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26

PROPERTY OF A GENTLEMAN

Alfred Sisley
L’INONDATION À PORT-MARLY, ROUTE DE SAINT-GERMAIN 
Estimate
1,000,0001,500,000
LOT SOLD. 1,040,000 USD
JUMP TO LOT
26

PROPERTY OF A GENTLEMAN

Alfred Sisley
L’INONDATION À PORT-MARLY, ROUTE DE SAINT-GERMAIN 
Estimate
1,000,0001,500,000
LOT SOLD. 1,040,000 USD
JUMP TO LOT

Details & Cataloguing

Impressionist & Modern Art Evening Sale

|
New York

Alfred Sisley
1839 - 1899
L’INONDATION À PORT-MARLY, ROUTE DE SAINT-GERMAIN 
Signed Sisley. and dated 1872. (lower right)
Oil on canvas 
19 3/4 by 25 5/8 in.
50.2 by 65.1 cm
Painted in 1872.
Read Condition Report Read Condition Report

This work will be included in the new edition of the Catalogue Raisonné of Alfred Sisley by François Daulte now being prepared by Galerie Brame & Lorenceau for the Comité Alfred Sisley.

Provenance

Durand-Ruel, Paris (acquired from the artist on January 7, 1873)

M & Mme Jean d’Alayer, Paris (by descent from the above and until at least 1957)

Sam Salz, Inc., New York

Ronne & Joseph S. Wohl, New York (acquired from the above circa 1968)

Private Collection (by descent from the above)

Acquired from the above

Exhibited

(probably) London, 168 New Bond Street, Sixth Exhibition of the society of French Artists, no. 137 (titled Inundation on the Road to Saint-Germain)

Paris, Exposition centennale de l’art français (1800-1889), 1900, no. 619

Brussels, La Libre Esthétique, Exposition des Peintres Impressionnistes, 1904, no. 156

Paris, Galerie Rosenberg, Exposition d'une cinquantaine d'oeuvres de Sisley, 1904, no. 12

London, Grafton Galleries, A Selection from the Pictures by Boudin, Cézanne, Degas, Manet, Monet, Morisot, Pissarro, Renoir, Sisley, 1905, no. 281, illustrated in the catalogue 

Paris, Durand-Ruel, Exposition de 45 tableaux de Sisley, 1908, no. 27

London, Grosvenor House, Art Français, exposition d'art décoratif contemporain, 1800-1885, 1914, no. 74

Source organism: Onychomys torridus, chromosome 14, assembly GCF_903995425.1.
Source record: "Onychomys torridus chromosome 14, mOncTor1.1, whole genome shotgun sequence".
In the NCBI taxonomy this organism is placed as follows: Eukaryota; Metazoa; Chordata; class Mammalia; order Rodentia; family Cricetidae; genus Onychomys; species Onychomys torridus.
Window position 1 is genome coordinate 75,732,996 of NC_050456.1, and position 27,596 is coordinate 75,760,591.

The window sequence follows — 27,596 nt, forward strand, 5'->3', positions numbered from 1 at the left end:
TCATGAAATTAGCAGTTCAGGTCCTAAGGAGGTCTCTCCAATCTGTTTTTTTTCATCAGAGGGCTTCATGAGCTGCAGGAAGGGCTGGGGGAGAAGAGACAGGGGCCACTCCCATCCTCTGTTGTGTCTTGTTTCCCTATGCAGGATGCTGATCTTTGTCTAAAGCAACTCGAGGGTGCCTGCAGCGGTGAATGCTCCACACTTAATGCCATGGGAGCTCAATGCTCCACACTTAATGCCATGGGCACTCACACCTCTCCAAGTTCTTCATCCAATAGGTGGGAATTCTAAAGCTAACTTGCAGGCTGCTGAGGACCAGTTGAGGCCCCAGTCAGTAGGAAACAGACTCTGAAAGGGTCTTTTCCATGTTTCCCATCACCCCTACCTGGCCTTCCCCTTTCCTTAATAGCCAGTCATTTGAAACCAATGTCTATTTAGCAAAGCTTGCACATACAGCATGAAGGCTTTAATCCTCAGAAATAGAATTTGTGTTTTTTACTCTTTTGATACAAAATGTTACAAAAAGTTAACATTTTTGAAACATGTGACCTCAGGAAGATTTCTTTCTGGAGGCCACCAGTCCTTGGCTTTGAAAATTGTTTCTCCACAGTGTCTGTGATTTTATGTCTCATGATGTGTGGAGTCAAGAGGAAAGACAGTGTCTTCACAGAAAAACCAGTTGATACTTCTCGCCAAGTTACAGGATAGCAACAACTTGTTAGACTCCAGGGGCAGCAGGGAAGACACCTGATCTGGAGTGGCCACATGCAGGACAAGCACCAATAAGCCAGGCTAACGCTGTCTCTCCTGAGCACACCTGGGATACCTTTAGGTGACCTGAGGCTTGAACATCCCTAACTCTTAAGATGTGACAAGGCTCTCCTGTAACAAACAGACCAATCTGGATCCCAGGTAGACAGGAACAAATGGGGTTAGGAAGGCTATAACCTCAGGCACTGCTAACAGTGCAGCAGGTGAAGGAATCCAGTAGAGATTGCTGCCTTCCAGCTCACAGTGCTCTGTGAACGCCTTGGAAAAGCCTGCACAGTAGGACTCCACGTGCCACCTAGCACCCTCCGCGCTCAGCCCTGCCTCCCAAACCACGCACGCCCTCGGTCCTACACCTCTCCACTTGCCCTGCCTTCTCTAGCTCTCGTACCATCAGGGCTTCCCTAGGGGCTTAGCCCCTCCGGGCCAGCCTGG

Paris, Durand-Ruel, Tableaux de Sisley, 1914, no. 13

New York, Durand-Ruel Galleries, Paintings by Pissarro and Sisley, 1928, no. 21

New York, Durand-Ruel Galleries, Exhibition of Paintings by the Master Impressionists, 1929, no. 17 

New York, Durand-Ruel Galleries, Exhibition of Paintings by Degas, Renoir, Monet, Pissarro and Sisley prior to 1880, 1931, no. 15 (titled L'Inondation)

New York, Union League Club, Exhibition of Paintings by the Master Impressionists, 1932, n.n.

San Francisco, The California Palace of the Legion of Honor, Exhibition of French Painting from the Fifteenth Century to the Present Day, 1934, no. 151, illustrated in the catalogue (titled The Flood)

Baltimore, Baltimore Museum of Art, A Survey of French Painting Exhibition, 1934-35, no. 35, illustrated in the catalogue (titled The Flood)

Kansas City, William Rockhill Nelson Gallery of Art & Mary Atkins Museum of Fine Arts, One Hundred Years French Painting, 1820-1920, 1935, no. 54

New York, Durand-Ruel Galleries, "Views on the Seine" by Monet, Pissarro, Renoir, Sisley, 1937, no. 7 

New York, Durand-Ruel Galleries, Monet, Pissarro, Sisley, Before 1890, 1938, no. 7 

New York, Durand-Ruel Galleries, Alfred Sisley, Centennial 1840-1940, 1939, no. 11 

Paris, Galerie Durand-Ruel, Exposition Alfred Sisley, 1957, no. 3, illustrated in the catalogue 

New York, The Metropolitan Museum of Art, New York Collects: Paintings, Watercolors
and Sculptures from Private Collections
, 1968, no. 207 (titled Inundation and dated 1873)

New York, Wildenstein & Co., Inc., "One Hundred Years of Impressionism"—A Tribute to Durand-Ruel, 1970, no. 16, illustrated in the catalogue 

New York, Wildenstein & Co., Inc., Paris Cafés: Their Role in the Birth of Modern Art, 1985, n.n., illustrated in color in the catalogue 

Ferrara, Palazzo dei Diamanti; Madrid, Museo Thyssen-Bornemisza & Lyon, Musée des Beaux Arts, Alfred Sisley, Poeta del Impresionismo, 2002-03, no. 25, illustrated in color in the catalogue

Literature

Vittorio Pica, Gli Impressionisit Francesi, Bergamo, 1908, illustrated p. 140

Charles-Louis Borgmeyer, "The Impressionist Masters" in Fine Arts Chicago Journal, vol. 1928, Chicago, 1913, illustrated p. 408

Jacques-Émile Blanche, Quatre-vingt ans de peinture libre, Paris, 1920, illustrated pl. 25

Gustave Geffroy, Sisley, Paris, 1923, illustrated pl. 2 (titled L'Inondation)

Gustave Geffroy, Sisley, Paris, 1927, illustrated pl. 2 (titled L'Inondation)

François Daulte, Alfred Sisley, Catalogue raisonné de l’oeuvre peint, Lausanne, 1959, no. 23, illustrated n.p.

François Daulte, Sisley, Milan, 1974, illustrated p. 43

De Renoir à Vuillard (exhibition catalogue), Musée Promenade, Marly-le-Roi, 1984, illustrated p. 128